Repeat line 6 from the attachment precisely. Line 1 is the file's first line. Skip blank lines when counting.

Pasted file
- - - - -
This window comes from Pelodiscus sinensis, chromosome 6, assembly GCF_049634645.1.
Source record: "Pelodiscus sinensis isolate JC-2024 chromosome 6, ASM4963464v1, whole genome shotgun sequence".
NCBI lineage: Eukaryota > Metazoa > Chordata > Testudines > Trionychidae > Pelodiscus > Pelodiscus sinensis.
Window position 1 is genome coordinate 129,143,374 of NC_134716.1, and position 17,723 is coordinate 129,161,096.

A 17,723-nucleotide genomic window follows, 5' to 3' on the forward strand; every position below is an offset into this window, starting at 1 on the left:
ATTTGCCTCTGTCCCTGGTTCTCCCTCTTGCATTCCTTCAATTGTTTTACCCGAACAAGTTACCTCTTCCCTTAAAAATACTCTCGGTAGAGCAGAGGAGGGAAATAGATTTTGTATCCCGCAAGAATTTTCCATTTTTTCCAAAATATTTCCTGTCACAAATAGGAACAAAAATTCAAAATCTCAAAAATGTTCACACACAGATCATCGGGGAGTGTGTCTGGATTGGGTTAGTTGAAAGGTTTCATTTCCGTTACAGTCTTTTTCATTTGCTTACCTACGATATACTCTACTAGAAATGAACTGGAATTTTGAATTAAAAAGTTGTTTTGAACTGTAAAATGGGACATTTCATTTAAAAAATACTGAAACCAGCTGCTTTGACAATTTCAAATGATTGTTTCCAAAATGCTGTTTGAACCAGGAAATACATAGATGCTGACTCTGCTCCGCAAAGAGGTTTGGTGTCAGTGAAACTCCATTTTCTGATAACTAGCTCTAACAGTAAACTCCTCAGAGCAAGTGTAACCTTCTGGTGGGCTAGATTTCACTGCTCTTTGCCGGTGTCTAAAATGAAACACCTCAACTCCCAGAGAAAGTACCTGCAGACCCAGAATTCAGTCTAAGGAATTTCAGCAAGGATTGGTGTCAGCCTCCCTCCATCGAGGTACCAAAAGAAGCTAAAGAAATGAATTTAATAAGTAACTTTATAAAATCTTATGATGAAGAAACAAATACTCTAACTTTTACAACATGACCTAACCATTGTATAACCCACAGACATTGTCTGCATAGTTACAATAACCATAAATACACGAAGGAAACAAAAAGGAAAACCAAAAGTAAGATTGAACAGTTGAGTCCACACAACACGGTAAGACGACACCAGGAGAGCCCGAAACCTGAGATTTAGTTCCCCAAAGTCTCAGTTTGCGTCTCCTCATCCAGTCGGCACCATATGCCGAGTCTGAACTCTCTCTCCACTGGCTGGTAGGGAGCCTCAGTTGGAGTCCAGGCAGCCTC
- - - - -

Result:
ATTTGCCTCTGTCCCTGGTTCTCCCTCTTGCATTCCTTCAATTGTTTTACCCGAACAAGTTACCTCTTCCCTTAAAAATACTCTCGGTAGAGCAGAGGAGGGAAATAGATTTTGTATCCCGCAAGAATTTTCCATTTTTTCCAAAATATTTCCTGTCACAAATAGGAACAAAAATTCAAAATCTCAAAAATGTTCACACACAGATCATCGGGGAGTGTGTCTGGATTGGGTTAGTTGAAAGGTTTCATTTCCGTTACAGTCTTTTTCATTTGCTTACCTACGATATACTCTACTAGAAATGAACTGGAATTTTGAATTAAAAAGTTGTTTTGAACTGTAAAATGGGACATTTCATTTAAAAAATACTGAAACCAGCTGCTTTGACAATTTCAAATGATTGTTTCCAAAATGCTGTTTGAACCAGGAAATACATAGATGCTGACTCTGCTCCGCAAAGAGGTTTGGTGTCAGTGAAACTCCATTTTCTGATAACTAGCTCTAACAGTAAACTCCTCAGAGCAAGTGTAACCTTCTGGTGGGCTAGATTTCACTGCTCTTTGCCGGTGTCTAAAATGAAACACCTCAACTCCCAGAGAAAGTACCTGCAGACCCAGAATTCAGTCTAAGGAATTTCAGCAAGGATTGGTGTCAGCCTCCCTCCATCGAGGTACCAAAAGAAGCTAAAGAAATGAATTTAATAAGTAACTTTATAAAATCTTATGATGAAGAAACAAATACTCTAACTTTTACAACATGACCTAACCATTGTATAACCCACAGACATTGTCTGCATAGTTACAATAACCATAAATACACGAAGGAAACAAAAAGGAAAACCAAAAGTAAGATTGAACAGTTGAGTCCACACAACACGGTAAGACGACACCAGGAGAGCCCGAAACCTGAGATTTAGTTCCCCAAAGTCTCAGTTTGCGTCTCCTCATCCAGTCGGCACCATATGCCGAGTCTGAACTCTCTCTCCACTGGCTGGTAGGGAGCCTCAGTTGGAGTCCAGGCAGCCTC